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All About Duck Eggs

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How do duck eggs compare to chicken eggs? Well they're surprisingly similar - with a few glaring differences.

We've raised ducks alongside our chickens for more than ten years. Ducks are a lot of fun to raise, but what we love best about them is their eggs.

I had never even SEEN a duck egg before our ducks started laying them for us, so I didn't know what to expect.


All About Duck Eggs

We have Pekins, Saxonies, Magpies, Anconas, Swedish, Cayuga, Silver Appleyard and Indian Runner ducks in our flock and love them all. 

Turns out, duck eggs are pretty similar to chicken eggs.  But there are some real benefits to duck eggs compared to chicken eggs.

Ducks Lay Almost Every Day

Like chickens, ducks will lay an egg almost every day. Our ducks actually outlay our chickens year after year,  usually laying right through the winter with no added coop light, and laying pretty well for 5-6 years, compared to the 2-3 years that chickens generally are at peak laying production.



Ducks lay their eggs just before sunrise and will make their own nest in a corner of their house or coop in the bedding  straw or shavings.  Duck eggs don't come in the wide variety of colors that chicken eggs do, but they can be white, cream-colored, pale bluish-green or charcoal gray depending in the breed.


Duck Eggs are Larger

Duck eggs are much larger than chicken eggs - about 30% larger to be precise. Our duck eggs usually weigh in right around 3 ounces, which is considerably heavier than even jumbo chicken eggs.  

The yolks are also larger, comparatively, compared the the egg whites. About a 15% higher yolk to white ratio than a chicken egg.


Duck Eggs are Alkaline

Duck eggs are said to be an alkaline-producing food, one of the few foods that leave your body more alkaline. Conversely, chicken eggs are an acidic food leaving your body more acid.

The alkaline makeup of duck eggs is of great benefit to cancer patients as cancer cells do not thrive in an alkaline environment. So some physicians apparently recommend duck eggs to cancer patients.

Also, those who are allergic to chicken eggs can often eat duck eggs without any problem - and vice versa - because duck eggs contain different proteins than chicken eggs.


Duck Eggs are Better for Baking

Duck eggs contain slightly less water - and more fat - which makes them superior for baking. They make cakes and breads rise better. They make  mayonnaise, custards and puddings richer.

Duck eggs can be a bit more difficult to whip for meringues, but a pinch of baking soda or a few drops of lemon juice can help make nice stiff peaks.

Duck Eggs can be Scrambled, Fried, Poached and Hard-Cooked As Well

On the flip side, because of their low water content, they cook faster than chicken eggs and overcooking them makes them rubbery. 

Some people don't like them when they're fried or scrambled as a result, although we do eat them both ways with care taken not to overcook them. If you're scrambling, poaching or frying duck eggs, just be sure to cook them over a very low heat and only until they are just set. 

You can steam duck eggs to hard cook them as well. About 20 minutes for a yolk cooked through.

I find the eggs do have a bit stronger "egg" taste than chicken eggs which makes them stand up better to strong cheese such as Swiss or sharp cheddar, say in an omelet.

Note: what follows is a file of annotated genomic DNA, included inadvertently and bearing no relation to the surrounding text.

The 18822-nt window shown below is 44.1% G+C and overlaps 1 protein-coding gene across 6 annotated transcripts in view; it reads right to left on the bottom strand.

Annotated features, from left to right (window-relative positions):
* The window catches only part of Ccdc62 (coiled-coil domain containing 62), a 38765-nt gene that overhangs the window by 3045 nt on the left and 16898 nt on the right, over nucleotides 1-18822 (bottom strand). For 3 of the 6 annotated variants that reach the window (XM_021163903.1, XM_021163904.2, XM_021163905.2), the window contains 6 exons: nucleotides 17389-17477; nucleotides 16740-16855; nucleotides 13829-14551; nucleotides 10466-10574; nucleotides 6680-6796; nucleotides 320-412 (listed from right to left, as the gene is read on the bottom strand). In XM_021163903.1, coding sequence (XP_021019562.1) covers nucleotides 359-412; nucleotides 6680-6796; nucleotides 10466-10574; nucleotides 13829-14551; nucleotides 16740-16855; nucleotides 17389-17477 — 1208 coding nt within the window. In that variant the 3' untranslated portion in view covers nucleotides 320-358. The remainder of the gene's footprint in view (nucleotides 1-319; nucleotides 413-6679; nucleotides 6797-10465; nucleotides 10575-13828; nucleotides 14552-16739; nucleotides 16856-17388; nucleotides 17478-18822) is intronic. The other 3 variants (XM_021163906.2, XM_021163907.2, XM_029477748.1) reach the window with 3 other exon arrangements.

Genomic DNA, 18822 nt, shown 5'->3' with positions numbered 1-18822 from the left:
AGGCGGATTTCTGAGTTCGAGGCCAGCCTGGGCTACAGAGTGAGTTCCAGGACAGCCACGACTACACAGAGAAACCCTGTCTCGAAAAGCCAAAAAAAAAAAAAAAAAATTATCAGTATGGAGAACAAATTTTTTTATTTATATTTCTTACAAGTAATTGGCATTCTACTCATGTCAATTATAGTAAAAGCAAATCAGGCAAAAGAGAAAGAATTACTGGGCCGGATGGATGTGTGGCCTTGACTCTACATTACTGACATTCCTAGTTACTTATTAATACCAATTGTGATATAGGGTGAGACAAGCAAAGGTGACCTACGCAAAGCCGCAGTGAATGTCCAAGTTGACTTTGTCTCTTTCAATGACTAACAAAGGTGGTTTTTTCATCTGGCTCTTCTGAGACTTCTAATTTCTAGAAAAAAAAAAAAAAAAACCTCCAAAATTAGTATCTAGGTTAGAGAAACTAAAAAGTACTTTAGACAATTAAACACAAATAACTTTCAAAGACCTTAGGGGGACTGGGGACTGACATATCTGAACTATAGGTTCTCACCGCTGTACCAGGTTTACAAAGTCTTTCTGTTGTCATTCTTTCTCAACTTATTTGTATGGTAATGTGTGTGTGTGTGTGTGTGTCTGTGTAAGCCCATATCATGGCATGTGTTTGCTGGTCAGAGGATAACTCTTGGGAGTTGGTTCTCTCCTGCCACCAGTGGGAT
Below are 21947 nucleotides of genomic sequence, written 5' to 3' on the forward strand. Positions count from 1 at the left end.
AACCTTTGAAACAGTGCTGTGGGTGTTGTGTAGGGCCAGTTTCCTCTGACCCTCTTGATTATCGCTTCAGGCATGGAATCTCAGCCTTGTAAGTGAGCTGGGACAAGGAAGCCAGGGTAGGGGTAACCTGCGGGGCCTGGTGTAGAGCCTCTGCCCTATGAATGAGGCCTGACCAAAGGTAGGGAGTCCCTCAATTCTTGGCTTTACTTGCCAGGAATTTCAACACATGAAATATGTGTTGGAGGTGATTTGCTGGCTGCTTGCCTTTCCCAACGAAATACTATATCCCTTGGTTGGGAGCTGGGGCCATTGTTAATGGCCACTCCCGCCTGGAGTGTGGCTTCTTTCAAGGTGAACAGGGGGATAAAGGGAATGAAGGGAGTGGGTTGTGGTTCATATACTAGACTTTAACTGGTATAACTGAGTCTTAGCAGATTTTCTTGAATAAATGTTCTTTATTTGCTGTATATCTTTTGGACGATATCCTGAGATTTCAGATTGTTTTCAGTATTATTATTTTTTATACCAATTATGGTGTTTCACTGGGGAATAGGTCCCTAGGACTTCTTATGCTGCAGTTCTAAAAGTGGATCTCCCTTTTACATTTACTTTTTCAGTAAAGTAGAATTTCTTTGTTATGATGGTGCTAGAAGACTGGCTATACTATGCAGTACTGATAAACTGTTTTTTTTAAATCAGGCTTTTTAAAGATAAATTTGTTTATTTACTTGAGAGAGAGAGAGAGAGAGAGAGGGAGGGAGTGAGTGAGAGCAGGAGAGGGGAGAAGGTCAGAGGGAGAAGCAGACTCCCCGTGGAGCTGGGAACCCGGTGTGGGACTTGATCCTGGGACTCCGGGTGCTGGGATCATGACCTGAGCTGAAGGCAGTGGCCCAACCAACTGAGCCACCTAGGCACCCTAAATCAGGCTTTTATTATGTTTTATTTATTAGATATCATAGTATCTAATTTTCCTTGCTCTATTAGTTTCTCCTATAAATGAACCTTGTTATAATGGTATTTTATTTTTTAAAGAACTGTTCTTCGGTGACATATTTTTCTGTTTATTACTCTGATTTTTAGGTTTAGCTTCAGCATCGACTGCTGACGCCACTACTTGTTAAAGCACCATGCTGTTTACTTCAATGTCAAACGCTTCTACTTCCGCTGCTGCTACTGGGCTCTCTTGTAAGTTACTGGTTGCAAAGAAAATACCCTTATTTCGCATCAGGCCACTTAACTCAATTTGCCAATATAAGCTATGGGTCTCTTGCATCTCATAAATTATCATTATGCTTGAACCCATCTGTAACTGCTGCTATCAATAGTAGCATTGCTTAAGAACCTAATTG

How to Substitute Duck Eggs for Chicken Eggs in Recipes

Despite the rule of thumb 2/3 ratio with two duck eggs equaling 3 chicken eggs in volume, I tend to just use our duck eggs in a one-to-one ratio in recipes that call for chicken eggs (I try and use the smallest for baking).

But if you want to be sure you're using the correct amount of egg, since a large chicken egg contains roughly 3 Tablespoons, you can also lightly whisk the duck eggs and then measure out 3 Tablespoon amounts to equal the number of eggs the recipe calls for.


Duck Eggs Stay Fresher Longer

Duck eggs stay fresher longer than chicken eggs due to having thicker shells and membranes. Unwashed, a duck egg will last week and weeks out on the counter and will last for several months refrigerated.

Duck eggs tend to be a bit dirtier when you collect them than chicken eggs, due to the fact that ducks lay their eggs on the ground in nests they create out of nesting material on the floor of the coop - or sometimes even just lay their eggs outside in the grass.

So I normally do have to rinse my duck eggs off before refrigerating them. 

Duck Eggs Taste a Bit "Eggier"

As for taste, the overall taste of your duck eggs will depend on your duck's overall diet, but in general, because of their higher fat and lipid content, duck eggs will taste creamier and richer than chicken eggs. I also find they taste a bit "eggier". 


Duck Eggs are More Nutritious

Duck eggs have larger yolks, thicker whites, and ounce for ounce they contain more calcium, Vitamins A, B-12, and D and more Omega-3 fatty acids than chicken eggs. 

Interestingly, they contain about the same amount of protein as a chicken egg, and one duck egg delivers almost a full day's serving of cholesterol.  

One duck egg contains about 130 calories, half of which are fat calories.  Comparatively, a chicken egg has about 70 calories.

Neither duck or chicken eggs contain any Vitamin C.  

Compared to chicken eggs, ounce for ounce, duck eggs contain:

  • 500% more Vitamin B12
  • 150% more Niacin
  • 100% more Omega-3s
  • 60% more Potassium
  • 40% more Magnesium
  • 30% more Vitamin E



Overall, the large, rich duck eggs make a nice contrast  in color, size, taste and composition to our chicken eggs and  I feel blessed to have both provided by our backyard flock.


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